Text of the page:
The EU recently changed its biotech crop approval process to allow member countries to reject planting biotech crops even though they are determined to be safe by the European Food Safety Authority (EFSA). This was done to supposedly make it easier to gain approval for importing biotech commodities. The EU Commission is now reportedly considering allowing member countries to also opt-out of importing biotech crops.
The option to reject planting of biotech crops was seen as reasonable because some individual countries had already rejected planting and the overall approval process for importing had been slowed down by the planting issue. EU livestock and poultry producers depend on imports for over 80 percent of the protein meals used in the EU and the major exporters of soybeans and soybean meal, the U.S., Brazil and Argentina, grow mostly biotech soybeans. The feed suppliers would have to pay a premium price to encourage farmers in exporting countries to grow and segregate commercial volumes of non-biotech soybeans for the EU market.
The EU Commission is considering three options according to a report by Inside U.S. Trade. The Commission is circulating an internal document including the “opt-out” proposal for food and feed imports, no change at all to the authorization process and changing the voting for member country committees to approve or reject an authorization application from the current qualified majority to a simple majority. A decision is expected in late April.
There are currently 17 applications for authorization of biotech traits waiting at the Commission to be approved. They have been determined to be safe by the EFSA, but were not approved or rejected by qualified majorities of committees of member countries. Some analysts believe that some or all of those applications will be approved before the rules are changed, but that same argument was made before the planting decision and turned to not be true as the Commission made no decisions on the 13 applications then on file.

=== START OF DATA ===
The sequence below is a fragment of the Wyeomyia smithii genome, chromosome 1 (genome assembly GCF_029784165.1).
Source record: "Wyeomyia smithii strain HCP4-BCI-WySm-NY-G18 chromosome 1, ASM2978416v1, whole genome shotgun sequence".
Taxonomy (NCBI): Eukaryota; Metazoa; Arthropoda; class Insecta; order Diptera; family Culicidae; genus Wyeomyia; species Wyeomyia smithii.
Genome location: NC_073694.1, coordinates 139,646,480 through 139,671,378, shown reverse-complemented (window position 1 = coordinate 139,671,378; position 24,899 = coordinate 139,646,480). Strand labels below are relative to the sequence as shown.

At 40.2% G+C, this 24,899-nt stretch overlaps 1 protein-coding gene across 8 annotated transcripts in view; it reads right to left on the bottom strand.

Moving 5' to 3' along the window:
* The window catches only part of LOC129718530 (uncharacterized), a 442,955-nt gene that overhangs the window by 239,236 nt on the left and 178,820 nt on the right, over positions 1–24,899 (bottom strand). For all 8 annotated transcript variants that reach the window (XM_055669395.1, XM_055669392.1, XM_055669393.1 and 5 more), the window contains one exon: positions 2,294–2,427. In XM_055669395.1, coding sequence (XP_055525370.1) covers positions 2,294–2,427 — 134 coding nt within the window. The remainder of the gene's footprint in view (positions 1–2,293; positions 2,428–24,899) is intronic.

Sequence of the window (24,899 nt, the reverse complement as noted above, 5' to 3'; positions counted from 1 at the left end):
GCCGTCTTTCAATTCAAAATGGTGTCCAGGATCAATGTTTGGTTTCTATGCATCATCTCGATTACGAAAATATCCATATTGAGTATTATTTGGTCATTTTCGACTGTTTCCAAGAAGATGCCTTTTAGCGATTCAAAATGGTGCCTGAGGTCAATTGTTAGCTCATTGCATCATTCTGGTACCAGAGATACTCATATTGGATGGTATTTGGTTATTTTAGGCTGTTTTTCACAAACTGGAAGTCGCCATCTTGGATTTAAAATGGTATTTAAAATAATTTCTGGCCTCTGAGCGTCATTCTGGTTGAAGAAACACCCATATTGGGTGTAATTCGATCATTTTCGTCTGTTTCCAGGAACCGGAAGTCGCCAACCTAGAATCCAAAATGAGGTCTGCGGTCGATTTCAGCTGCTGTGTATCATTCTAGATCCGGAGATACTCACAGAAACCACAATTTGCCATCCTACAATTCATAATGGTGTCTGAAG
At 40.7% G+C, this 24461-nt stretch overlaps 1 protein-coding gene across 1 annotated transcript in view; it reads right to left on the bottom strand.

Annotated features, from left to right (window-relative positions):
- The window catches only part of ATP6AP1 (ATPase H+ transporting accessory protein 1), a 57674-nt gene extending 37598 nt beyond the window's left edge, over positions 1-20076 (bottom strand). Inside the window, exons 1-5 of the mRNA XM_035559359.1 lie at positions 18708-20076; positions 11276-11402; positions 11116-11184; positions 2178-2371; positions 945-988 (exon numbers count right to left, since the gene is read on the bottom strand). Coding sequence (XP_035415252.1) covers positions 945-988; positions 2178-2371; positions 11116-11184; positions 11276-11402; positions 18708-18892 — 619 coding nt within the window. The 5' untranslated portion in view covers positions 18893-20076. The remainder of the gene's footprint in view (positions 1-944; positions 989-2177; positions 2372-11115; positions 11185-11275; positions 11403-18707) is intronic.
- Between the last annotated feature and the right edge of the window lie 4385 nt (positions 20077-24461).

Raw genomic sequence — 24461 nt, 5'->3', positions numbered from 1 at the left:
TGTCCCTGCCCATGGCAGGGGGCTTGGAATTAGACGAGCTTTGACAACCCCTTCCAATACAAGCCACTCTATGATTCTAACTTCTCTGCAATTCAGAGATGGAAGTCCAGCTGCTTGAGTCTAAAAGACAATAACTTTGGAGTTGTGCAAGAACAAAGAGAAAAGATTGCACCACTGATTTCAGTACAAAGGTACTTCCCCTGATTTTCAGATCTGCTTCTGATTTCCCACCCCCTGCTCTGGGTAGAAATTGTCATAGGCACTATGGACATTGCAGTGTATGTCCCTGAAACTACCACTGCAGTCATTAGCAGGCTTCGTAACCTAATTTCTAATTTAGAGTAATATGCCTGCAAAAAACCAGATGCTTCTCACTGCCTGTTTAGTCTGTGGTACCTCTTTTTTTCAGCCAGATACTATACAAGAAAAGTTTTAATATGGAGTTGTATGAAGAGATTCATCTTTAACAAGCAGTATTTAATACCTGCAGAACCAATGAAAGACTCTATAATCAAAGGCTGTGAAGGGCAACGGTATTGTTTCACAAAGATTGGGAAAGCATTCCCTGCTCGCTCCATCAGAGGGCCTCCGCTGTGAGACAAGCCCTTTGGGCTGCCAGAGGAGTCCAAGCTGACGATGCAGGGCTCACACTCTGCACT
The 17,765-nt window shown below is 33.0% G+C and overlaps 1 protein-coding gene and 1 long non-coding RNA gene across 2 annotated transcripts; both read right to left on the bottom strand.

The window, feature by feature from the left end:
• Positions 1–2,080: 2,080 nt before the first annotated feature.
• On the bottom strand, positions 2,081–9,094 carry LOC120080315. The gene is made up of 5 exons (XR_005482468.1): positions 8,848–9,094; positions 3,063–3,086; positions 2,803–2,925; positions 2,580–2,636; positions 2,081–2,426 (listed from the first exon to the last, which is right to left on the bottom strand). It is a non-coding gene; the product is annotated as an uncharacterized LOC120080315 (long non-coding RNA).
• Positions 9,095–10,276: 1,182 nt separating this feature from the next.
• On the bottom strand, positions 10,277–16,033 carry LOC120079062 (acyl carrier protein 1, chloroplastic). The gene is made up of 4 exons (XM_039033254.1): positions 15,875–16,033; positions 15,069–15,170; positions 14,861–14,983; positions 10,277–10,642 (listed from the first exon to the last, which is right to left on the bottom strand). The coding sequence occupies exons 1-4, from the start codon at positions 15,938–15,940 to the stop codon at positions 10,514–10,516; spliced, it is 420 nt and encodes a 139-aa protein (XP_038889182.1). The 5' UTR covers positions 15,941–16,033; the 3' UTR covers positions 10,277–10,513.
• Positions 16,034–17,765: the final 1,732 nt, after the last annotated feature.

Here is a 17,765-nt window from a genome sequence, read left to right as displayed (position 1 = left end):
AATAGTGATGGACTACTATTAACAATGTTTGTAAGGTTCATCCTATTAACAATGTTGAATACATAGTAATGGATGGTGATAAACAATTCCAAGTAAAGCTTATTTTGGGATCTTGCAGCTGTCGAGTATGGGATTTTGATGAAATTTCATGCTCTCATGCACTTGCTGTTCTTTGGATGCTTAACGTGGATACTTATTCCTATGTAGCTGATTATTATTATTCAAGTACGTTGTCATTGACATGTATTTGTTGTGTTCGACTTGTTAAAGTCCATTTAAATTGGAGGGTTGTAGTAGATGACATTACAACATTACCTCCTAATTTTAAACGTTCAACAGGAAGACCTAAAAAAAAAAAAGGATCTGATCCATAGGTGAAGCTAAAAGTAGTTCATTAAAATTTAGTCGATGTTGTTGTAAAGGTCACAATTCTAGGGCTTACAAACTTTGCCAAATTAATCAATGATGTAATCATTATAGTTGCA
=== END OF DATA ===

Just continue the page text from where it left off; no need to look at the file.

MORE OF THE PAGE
Leaving these products unapproved for import has risks. For feed imports, the EU allows no more than 0.1 percent of unapproved varieties, if those traits are pending in the approval pipeline. The EU has a zero-tolerance policy for all other unapproved traits. As U.S. suppliers learned with China and MIR 162 corn, where the tolerance was zero, rejected loads of grain because of small amounts of unapproved biotech traits can be costly. Current EU laws require food companies to label any product that contains more than 0.9 percent biotech content, although meat from animals raised on biotech grain does not have to be labeled.
U.S. livestock and poultry feed commodity suppliers and EU feed manufacturers have sent letters to the Commission stating their concerns. In a mid-March letter to the Commission, the U.S. Biotech Crop Alliance stressed that this review of procedures for approval of imports adds uncertainty to a process that has been slow and suffers from political interference. The Alliance called on the EU to maintain a single market based on sound science and meet its WTO sanitary and phyto-sanitary (SPS) commitments. A policy covering the low-level presence of biotech traits must be commercially feasible. The letter concluded by pointing to the market opening goals the Commission has for negotiations with the U.S. on the Transatlantic Trade and Investment Partnership (TTIP) trade agreement.